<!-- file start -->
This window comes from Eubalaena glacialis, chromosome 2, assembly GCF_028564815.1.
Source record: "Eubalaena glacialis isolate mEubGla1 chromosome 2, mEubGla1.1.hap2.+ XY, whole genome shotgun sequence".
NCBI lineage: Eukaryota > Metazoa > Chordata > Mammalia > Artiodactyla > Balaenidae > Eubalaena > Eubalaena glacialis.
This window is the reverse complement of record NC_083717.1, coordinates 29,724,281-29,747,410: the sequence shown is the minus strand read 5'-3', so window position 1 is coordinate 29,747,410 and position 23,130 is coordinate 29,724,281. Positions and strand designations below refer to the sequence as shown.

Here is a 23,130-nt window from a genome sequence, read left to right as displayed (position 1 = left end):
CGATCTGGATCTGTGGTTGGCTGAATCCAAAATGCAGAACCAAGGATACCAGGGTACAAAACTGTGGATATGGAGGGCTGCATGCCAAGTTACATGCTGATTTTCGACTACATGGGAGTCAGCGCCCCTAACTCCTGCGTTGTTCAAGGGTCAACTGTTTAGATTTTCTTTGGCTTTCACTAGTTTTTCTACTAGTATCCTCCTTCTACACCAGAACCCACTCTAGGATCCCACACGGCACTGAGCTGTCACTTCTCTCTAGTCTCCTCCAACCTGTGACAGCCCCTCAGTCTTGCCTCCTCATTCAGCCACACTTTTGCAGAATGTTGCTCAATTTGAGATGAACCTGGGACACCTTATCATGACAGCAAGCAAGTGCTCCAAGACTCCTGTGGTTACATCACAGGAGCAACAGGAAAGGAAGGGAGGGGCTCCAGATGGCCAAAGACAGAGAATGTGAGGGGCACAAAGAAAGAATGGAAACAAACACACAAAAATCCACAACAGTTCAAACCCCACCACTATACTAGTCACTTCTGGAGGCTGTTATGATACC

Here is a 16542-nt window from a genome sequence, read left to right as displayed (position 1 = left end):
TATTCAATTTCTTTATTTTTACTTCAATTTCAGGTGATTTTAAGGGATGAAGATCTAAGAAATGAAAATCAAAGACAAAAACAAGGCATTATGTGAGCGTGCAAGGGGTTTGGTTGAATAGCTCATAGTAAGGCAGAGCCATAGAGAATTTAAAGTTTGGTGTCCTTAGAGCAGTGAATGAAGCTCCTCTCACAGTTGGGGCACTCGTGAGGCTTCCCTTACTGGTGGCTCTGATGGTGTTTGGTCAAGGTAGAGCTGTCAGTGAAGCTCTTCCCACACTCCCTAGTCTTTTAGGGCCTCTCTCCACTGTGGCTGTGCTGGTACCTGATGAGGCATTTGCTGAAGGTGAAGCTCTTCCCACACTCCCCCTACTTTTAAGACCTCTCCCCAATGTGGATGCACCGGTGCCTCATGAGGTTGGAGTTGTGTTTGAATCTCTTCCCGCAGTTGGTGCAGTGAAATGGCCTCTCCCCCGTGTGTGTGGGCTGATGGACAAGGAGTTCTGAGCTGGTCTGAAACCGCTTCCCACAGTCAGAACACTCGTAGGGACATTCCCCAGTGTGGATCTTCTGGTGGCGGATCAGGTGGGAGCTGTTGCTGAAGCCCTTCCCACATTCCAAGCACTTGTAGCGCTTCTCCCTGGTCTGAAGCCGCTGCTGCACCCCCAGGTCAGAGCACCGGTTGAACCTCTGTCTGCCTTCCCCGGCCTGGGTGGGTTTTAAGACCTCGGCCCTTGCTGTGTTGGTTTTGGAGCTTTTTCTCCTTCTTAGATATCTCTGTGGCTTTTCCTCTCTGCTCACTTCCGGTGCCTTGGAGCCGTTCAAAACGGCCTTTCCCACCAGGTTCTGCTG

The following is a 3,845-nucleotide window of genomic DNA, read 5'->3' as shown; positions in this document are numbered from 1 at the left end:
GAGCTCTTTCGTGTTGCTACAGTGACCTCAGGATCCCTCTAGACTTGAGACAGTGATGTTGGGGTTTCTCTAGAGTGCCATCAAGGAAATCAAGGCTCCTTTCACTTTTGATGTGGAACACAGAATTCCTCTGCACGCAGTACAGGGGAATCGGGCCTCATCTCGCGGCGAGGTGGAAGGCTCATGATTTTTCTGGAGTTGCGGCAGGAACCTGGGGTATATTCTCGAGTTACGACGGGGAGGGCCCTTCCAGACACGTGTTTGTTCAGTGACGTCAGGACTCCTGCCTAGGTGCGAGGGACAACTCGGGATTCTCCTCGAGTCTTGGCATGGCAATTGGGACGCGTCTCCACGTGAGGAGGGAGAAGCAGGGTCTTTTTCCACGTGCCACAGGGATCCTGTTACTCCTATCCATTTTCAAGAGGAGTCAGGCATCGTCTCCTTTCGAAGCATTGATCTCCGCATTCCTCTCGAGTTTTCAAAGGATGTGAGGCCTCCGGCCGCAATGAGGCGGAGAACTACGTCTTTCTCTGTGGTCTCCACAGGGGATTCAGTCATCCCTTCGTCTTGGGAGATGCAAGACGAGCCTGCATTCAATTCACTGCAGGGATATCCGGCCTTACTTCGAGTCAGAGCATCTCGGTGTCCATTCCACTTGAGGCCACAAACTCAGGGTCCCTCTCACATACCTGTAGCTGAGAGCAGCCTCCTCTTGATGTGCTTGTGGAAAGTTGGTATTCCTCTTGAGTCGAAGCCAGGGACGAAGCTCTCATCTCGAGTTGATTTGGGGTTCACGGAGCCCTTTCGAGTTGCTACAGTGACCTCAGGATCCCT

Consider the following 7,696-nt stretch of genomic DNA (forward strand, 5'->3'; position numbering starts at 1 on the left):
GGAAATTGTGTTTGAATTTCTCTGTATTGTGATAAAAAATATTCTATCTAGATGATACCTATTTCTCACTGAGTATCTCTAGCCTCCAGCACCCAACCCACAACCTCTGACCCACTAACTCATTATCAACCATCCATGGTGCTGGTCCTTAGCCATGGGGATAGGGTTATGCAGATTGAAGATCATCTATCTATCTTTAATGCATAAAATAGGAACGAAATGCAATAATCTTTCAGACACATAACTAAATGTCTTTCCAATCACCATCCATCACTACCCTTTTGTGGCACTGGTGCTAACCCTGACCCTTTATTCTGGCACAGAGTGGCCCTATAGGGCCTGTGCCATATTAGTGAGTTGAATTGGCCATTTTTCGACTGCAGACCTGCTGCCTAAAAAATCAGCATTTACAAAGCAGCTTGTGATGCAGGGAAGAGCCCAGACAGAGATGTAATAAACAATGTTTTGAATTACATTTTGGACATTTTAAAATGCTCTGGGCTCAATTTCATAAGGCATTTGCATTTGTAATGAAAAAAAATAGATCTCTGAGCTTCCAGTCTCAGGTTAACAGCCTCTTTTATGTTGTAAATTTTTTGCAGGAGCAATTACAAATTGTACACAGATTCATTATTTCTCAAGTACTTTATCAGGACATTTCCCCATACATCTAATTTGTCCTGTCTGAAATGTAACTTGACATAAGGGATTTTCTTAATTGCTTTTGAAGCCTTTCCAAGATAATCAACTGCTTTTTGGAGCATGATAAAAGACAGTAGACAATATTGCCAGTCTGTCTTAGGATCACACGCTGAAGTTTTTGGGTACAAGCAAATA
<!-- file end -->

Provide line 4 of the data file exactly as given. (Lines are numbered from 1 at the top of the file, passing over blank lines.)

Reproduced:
This window is the reverse complement of record NC_083717.1, coordinates 29,724,281-29,747,410: the sequence shown is the minus strand read 5'-3', so window position 1 is coordinate 29,747,410 and position 23,130 is coordinate 29,724,281. Positions and strand designations below refer to the sequence as shown.